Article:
Coaches and competitors alike are constantly grappling with the question of making concessions to age. There have always been inspirational runners who defy conventional beliefs regarding aging and human performance. Even if I were to advance some novel argument touting the merits of running to attain long term health and longevity, the truth of the matter is that the biopsychology of aging remains largely a mystery.
Understanding the physiological effects of positive emotions such as caring, compassion or appreciation for someone or something can actually go a long way in helping people reduce their risky training behaviors. In effect, these heart-brain interactions cohere and soften the heart which, by processing the good feelings, circulates positive information throughout the entire body. All this adds up to a heightened sensitivity to what works for us, the basic self-awareness so important to optimal health, performance and enjoyment.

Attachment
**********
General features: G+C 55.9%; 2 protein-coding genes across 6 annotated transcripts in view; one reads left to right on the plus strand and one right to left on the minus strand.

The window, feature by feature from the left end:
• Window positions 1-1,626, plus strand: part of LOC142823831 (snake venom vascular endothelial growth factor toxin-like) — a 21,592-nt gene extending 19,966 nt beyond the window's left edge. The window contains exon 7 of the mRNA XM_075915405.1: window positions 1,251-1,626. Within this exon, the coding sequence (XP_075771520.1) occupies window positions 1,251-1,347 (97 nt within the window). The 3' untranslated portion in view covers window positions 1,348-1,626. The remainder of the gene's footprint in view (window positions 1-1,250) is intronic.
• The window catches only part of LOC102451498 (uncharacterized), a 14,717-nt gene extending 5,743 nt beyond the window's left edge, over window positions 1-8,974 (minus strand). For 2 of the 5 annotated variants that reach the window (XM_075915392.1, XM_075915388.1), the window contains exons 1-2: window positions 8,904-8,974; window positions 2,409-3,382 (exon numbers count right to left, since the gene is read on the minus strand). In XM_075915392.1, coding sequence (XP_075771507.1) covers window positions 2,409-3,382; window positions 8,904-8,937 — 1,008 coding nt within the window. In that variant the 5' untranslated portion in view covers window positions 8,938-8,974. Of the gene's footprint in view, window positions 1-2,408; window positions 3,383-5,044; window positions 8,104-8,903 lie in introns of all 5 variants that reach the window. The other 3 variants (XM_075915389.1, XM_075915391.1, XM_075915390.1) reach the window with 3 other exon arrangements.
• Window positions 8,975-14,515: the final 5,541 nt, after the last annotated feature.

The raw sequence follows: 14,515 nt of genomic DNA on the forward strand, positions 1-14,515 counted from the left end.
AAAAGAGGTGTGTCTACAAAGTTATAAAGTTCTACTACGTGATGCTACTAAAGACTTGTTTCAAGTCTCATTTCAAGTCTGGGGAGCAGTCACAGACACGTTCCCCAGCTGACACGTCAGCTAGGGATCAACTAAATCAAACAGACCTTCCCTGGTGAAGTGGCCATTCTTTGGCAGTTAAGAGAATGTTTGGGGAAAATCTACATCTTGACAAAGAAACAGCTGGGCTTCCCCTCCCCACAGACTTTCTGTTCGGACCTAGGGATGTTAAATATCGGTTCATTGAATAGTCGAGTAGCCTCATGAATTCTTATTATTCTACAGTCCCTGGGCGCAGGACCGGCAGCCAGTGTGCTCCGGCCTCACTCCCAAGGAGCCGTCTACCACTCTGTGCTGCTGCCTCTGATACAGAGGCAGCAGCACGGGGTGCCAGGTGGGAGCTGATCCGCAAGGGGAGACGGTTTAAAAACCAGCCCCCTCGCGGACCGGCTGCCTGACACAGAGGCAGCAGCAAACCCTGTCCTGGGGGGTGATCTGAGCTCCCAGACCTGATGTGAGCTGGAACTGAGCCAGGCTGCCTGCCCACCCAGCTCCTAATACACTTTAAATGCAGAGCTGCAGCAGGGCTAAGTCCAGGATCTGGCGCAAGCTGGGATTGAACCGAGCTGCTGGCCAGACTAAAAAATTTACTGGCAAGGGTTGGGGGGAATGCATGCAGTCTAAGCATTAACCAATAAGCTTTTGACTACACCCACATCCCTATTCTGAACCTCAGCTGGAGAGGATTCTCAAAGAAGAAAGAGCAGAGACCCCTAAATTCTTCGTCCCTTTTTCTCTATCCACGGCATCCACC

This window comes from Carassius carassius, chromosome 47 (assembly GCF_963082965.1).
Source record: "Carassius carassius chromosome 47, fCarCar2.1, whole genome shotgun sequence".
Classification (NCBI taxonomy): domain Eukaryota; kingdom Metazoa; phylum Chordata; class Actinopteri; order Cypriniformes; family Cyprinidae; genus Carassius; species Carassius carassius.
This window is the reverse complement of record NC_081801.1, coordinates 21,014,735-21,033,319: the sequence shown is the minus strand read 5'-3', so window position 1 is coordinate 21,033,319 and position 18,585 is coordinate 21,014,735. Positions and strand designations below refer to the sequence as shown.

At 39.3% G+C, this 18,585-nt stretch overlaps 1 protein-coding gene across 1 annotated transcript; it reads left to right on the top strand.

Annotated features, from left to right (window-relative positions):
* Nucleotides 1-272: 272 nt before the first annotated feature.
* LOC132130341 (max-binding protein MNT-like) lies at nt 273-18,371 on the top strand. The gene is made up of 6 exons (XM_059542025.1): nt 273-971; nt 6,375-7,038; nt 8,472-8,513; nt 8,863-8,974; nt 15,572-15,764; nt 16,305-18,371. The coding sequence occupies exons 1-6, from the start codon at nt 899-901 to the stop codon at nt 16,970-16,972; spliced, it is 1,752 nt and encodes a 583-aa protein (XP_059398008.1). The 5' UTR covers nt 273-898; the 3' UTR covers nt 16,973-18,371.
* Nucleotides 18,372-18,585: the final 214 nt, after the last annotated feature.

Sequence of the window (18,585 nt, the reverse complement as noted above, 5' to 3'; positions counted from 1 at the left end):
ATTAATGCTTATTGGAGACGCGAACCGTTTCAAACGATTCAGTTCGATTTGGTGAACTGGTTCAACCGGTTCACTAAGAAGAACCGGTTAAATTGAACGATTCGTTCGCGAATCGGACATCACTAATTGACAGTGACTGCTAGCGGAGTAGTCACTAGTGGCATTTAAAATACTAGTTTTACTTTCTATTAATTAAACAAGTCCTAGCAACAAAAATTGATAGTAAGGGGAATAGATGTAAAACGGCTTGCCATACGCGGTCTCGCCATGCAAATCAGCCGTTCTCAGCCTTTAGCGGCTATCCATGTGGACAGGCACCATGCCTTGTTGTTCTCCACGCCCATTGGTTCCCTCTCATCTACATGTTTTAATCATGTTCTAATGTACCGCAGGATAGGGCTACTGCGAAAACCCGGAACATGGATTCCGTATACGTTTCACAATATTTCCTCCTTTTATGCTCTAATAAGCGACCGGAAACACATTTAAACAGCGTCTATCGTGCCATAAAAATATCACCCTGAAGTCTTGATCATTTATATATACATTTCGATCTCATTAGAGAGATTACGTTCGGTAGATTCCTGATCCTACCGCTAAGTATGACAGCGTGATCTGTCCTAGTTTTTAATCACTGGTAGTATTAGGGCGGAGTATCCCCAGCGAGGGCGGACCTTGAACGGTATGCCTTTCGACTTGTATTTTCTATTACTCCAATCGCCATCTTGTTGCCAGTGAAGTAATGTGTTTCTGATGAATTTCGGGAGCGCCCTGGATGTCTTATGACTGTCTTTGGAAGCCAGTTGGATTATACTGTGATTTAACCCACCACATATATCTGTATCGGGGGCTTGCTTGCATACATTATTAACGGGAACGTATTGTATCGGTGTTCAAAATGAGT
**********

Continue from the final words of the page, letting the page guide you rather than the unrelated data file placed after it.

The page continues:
Running and sport involvement is one of many innovative treatments for healing trauma. Activities like music, meditation, drama, and yoga offer new pathways to recovery by stimulating the brain’s natural neuro-plasticity. Creative therapists are employing exercises that help people focus on bodily sensations— and it’s largely through heightened body awareness that past traumas can be renegotiated and revisited rather than relived repeatedly.
Being an elite athlete -- or a world-class artist or musician -- or a ground-breaking scientist, for that matter -- requires passion and dedication. And there's often a fine line between a healthy, productive enthusiasm or even "obsession" for an activity that we love; and, on the other hand, a compulsion or addiction that ends up being mentally, emotionally or physically damaging. When is "too much of a good thing" a good thing -- and when is it simply too much?
Neuroscience has shown that the repetitive motions and complex cognitive functions of running can trigger neurotransmitters, chemicals that boost the brain’s connectivity, thought patterns and decision-making—human qualities that are often compromised by the stress of life, especially in these troubled political times. Meanwhile, spiritual traditions remind us that turning our attention outward, from self-concern to the welfare of others, is the key to peace, love, and sanity.